Role of QR Codes Entailing Genetic Tests and Medical Records

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Response to @MindThink, 'What If -> The Pandemic is a Distraction?'

It's been a while since I visited This is my 100th non-unlinked post, I believe.

I happened to read this post about assigning unique QR codes to every single person for mass tracking, with the examples listed being "medical records, bank account, shopping information, DNA".

As someone with specialised knowledge in health and healthcare, I want to comment on medical records and DNA in particular.


Having medical records and (pharmaco-)genetic test results as a QR code that you can choose to present to your healthcare provider is not necessarily a bad idea.

I understand that this can be a slippery slope with implications in privacy, personal choice, and surveillance. But there are legitimate reasons this can be beneficial to individuals.

I will give a case where such a system will bring benefits to healthcare.

Example 1: Codeine Metabolism and Dose

For example, each of us metabolise (deactivate or activate, depending on the drug) the medications we take into our bodies at a different rate (speed), depending on our genetic code.

As a result, the same medication dose can work vastly differently in different people- a person who metabolises a particular medicine quickly might experience no therapeutic effect due to their body breaking the drug molecule down too quickly, before it reaches a high enough concentration in our body to take effect clinically. A person who metabolises a particular medicine very slowly might experience toxicity (overdose side effects) with the same dose.

This is negligible for most over-the-counter medicines, but may be significant for prescription medicines.

Codeine is a good, well-established example of this. It's a painkiller, but is metabolised (activated) in our bodies into stronger compounds (including morphine, a much stronger painkiller). The CYP2D6 gene can vary (exhibit polymorphism) among different individuals, resulting in differents extents of codeine activation in different individuals. Someone who is genetically a poor metaboliser (poor activator) of codeine might get little to no painkilling effect. Someone who is genetically a rapid metaboliser (rapid activator) might overdose from typical codeine doses, resulting in morphine toxicity (bringing severe consequences, including death).

Example 2: Talazoparib and Breast Cancer Cell Susceptibility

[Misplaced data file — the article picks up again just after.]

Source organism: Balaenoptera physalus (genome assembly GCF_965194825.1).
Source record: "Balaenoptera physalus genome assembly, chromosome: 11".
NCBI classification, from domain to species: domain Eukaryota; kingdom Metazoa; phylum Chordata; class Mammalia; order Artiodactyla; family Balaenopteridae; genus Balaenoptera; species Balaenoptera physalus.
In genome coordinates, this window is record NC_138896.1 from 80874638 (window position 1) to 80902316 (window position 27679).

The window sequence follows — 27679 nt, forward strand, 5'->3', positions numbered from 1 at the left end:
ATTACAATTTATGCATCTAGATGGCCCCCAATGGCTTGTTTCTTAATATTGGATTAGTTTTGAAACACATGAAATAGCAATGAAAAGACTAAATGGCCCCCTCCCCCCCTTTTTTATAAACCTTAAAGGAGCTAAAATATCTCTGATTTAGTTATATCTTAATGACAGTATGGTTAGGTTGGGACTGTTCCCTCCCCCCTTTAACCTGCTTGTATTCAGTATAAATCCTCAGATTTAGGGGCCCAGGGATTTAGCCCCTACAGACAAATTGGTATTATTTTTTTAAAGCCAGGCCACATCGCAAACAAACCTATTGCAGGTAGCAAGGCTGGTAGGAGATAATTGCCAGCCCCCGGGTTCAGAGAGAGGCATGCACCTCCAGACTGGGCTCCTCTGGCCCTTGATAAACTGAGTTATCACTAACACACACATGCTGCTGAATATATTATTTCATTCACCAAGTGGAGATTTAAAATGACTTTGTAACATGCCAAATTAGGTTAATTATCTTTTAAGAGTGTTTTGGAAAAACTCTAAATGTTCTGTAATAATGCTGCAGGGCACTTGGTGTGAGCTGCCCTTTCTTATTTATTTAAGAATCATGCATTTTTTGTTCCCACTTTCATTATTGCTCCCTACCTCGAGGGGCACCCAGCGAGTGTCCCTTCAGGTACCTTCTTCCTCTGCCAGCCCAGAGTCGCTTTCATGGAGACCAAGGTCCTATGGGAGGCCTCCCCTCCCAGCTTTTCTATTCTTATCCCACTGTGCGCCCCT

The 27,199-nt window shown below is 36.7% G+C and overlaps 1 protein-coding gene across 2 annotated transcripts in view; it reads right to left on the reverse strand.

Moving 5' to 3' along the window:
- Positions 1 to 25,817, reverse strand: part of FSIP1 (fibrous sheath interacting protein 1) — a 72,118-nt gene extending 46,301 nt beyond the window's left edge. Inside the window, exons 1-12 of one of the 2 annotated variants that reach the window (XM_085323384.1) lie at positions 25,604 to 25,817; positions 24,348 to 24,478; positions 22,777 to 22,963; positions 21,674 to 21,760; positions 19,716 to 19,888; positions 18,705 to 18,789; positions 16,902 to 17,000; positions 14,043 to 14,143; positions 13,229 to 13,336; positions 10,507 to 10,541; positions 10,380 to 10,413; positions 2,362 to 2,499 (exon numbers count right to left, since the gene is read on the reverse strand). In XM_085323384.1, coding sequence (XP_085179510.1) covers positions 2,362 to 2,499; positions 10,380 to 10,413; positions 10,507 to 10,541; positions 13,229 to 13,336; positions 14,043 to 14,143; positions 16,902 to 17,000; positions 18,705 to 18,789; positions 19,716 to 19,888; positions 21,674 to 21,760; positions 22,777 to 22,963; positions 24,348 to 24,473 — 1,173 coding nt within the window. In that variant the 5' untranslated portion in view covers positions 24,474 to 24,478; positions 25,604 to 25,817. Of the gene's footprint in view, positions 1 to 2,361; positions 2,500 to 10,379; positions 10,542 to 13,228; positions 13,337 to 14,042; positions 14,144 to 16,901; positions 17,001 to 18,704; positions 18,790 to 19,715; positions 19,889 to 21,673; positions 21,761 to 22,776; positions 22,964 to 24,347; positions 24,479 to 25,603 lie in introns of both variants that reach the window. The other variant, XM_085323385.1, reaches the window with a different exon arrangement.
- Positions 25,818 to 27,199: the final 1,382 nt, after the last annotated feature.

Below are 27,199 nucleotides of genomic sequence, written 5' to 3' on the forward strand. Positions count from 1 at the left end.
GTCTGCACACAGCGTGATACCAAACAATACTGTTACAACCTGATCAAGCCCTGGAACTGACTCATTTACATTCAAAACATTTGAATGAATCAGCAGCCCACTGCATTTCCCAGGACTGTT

Aside from metabolism and dose considerations, genetic testing can also determine whether particular medicines work for your condition.

Breast cancer, is a disease where therapy options have advanced far over the past two centuries. From surgical removal, to radiation, to less invasive surgery, to the first drugs, to the first targeted therapy options (specifically targets cancer cells), to now genetic testing to identify which type of drug or biologic (combination) works best against a particular individual's breast cancer.

Talazoparib (brand name Talzenna) is a drug that requires genetic testing to show that the patient has one or more particular breast cancer gene mutations (BRCA1 and/or BRCA2). Breast cancer cells with such mutations are susceptible to the action of this drug.


I haven't specifically touched on the importance of medical records and medical history as they were not the intended focus of this piece, but they are implicated in drug-drug interactions, drug allergies, etc., things that can be either negligible or life-threatening depending on the drug. Either way...

Instead of having each healthcare provider you come across run a pharmacogenetic test on you (for your own medicine safety), wasting precious and limited time and human/monetary/environmental resources, the patient could choose instead to provide a QR code that provides their verified genetic data and medical records to the healthcare provider, to allow for easier, safe prescription of a particular medicine.

How one accomplishes this in a private and secure manner is another issue, one which I am not an expert on. However, I'm confident that if implemented with privacy by design, such a system can bring benefits to many around the world.



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